By Simon Miller
Simon Walker, director general at the Institute of Directors:
"Even after the [tax] reduction, two-thirds of the OECD will still have a lower top rate. This fudge will do little to combat the impression that Britain is a high-tax country, where ambition is not welcome."
British Bankers' Association chief executive Angela Knight:
“The banks are committed to playing their part in restoring the public finances through the many different taxes they pay. The Government has previously said that it both wants the bank levy to raise a specific amount - £2.5bn - and that any reduction in corporation tax will be offset by an increase in the levy. The corporation tax cut would reduce the amount raised, so as before the percentage has been raised to correct this. The end result is that the banks pay the same."
John Cridland, Confederation of British Industry Director-General:
"The Chancellor has painted a clearer vision of how the UK will earn its living in the future and, by seizing the opportunity to make sure our corporate tax system is more internationally competitive, he has sent a powerful signal to companies to invest, do business and create jobs in the UK."
Tom Aston, financial services tax partner at KPMG:
"For the fourth time, banks are being hit with another increase in the bank levy. It is surprising that the yield estimates keep being revised downwards so sharply, and that the tax has risen so many times. Predicting bank levy liabilities has become very difficult for banks who are trying to plan ahead."
Peter Baum, Director, Glendevon King Asset Management:
“The downside will not be for the [100 year] bonds but for the Government. If the Government decides to launch, and investors do not take up the offer even with a decent coupon – this will be financially and politically very embarrassing and may even put Osborne’s current high stature at risk.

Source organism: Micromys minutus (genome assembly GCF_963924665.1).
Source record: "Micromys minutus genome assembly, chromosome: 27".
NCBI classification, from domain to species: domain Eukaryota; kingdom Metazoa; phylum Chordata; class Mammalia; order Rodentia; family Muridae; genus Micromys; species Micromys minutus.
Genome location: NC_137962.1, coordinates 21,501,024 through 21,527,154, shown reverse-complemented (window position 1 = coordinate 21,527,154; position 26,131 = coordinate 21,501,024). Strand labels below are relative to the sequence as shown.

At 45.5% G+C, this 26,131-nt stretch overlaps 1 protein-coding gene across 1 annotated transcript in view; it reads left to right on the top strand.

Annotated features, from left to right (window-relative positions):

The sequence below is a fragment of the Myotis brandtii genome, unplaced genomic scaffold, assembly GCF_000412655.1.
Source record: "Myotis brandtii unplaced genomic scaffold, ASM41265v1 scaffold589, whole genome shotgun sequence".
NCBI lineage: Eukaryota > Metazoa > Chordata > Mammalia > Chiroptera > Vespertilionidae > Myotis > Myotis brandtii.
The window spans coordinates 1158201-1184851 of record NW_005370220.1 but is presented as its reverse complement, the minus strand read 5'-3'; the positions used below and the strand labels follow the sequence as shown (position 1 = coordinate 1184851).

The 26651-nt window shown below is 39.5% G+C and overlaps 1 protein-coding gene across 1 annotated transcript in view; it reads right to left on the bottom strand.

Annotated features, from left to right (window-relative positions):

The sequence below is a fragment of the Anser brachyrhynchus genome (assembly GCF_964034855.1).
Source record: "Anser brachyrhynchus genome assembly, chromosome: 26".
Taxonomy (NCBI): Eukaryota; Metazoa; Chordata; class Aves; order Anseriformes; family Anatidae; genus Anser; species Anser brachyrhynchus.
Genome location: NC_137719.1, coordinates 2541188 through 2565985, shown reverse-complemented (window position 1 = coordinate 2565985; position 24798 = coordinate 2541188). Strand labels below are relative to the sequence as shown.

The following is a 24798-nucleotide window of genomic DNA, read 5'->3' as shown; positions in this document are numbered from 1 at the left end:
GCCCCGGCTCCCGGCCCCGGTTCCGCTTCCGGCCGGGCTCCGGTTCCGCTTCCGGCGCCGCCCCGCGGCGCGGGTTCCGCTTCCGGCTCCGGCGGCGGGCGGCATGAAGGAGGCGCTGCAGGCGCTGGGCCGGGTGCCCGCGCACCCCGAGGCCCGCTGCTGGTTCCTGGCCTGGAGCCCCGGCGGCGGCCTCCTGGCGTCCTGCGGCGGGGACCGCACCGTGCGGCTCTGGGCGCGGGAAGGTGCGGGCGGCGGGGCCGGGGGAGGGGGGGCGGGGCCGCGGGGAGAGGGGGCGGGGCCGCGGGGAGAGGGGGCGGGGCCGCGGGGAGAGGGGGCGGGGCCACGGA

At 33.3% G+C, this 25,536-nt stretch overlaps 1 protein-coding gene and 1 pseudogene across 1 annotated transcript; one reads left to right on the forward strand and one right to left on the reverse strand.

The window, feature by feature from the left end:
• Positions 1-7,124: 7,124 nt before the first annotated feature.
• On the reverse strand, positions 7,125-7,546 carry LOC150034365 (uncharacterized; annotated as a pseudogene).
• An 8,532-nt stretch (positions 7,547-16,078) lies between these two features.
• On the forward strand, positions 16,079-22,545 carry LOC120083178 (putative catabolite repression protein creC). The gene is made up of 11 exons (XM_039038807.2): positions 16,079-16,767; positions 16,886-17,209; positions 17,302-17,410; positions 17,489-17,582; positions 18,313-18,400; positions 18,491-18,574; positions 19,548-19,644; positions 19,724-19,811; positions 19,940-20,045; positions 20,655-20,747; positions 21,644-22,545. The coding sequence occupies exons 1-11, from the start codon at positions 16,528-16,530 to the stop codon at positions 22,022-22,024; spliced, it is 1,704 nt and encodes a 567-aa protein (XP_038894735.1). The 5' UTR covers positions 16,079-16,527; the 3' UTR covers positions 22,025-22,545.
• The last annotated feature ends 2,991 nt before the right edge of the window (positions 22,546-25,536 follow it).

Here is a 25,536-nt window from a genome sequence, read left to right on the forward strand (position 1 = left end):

Stephen Rabel, member in Kinetic Partners’ London tax team:
“The Chancellor cut a note of cautious optimism. The cut in the top rate of tax to 45% will catch the attention of the best and brightest financial services talent so crucial to maintaining London’s pre-eminence as a financial centre, and businesses will welcome a drop in their corporate tax bills from next month, further reduced from 2013. Overall, a positive signal for those looking to base their financial services businesses in the UK.”
Chris Aitken, head of Financial Planning at Investec Wealth & Investment:
“For us the most important part of the budget was what it didn’t contain, namely the reduction of tax relief on pension contributions for higher rate taxpayers. We have an ageing population and to abolish this incentive to save for the future would be idiotic. The Government seems to have come to its senses on this, but we note that as ever the wording of the Chancellor’s statement gives him the wriggle room to come back to it. Our message to George Osborne is simple – if you have the thought again go and sit in a dark room until it goes away“.
TUC General Secretary Brendan Barber:
"One minute the Chancellor said he found tax avoidance morally repugnant, the next he rewarded it by cutting income tax for the richest one per cent – with precious little relief for hard-pressed families on ordinary incomes. Treasury figures show that those on low and middle incomes will do worse than those higher up the income scale."
Paul Mumford, senior investment manager at Cavendish Asset Management:
“All things considered today’s budget doesn’t paint too bad a picture for the UK economic outlook. It is, broadly, a picture of an economy on the right track. The projected reductions in borrowing and inflation are heartening, if punchy and a bit suspicious. The measures aimed at promoting business and growth – from the reduced Corporation Tax rate to increased infrastructure investment – hold a lot of promise and are suited to a low inflation environment. More specifically it is also good to see this Government recognise and encourage investment in the unexploited opportunities relating to North Sea gas.”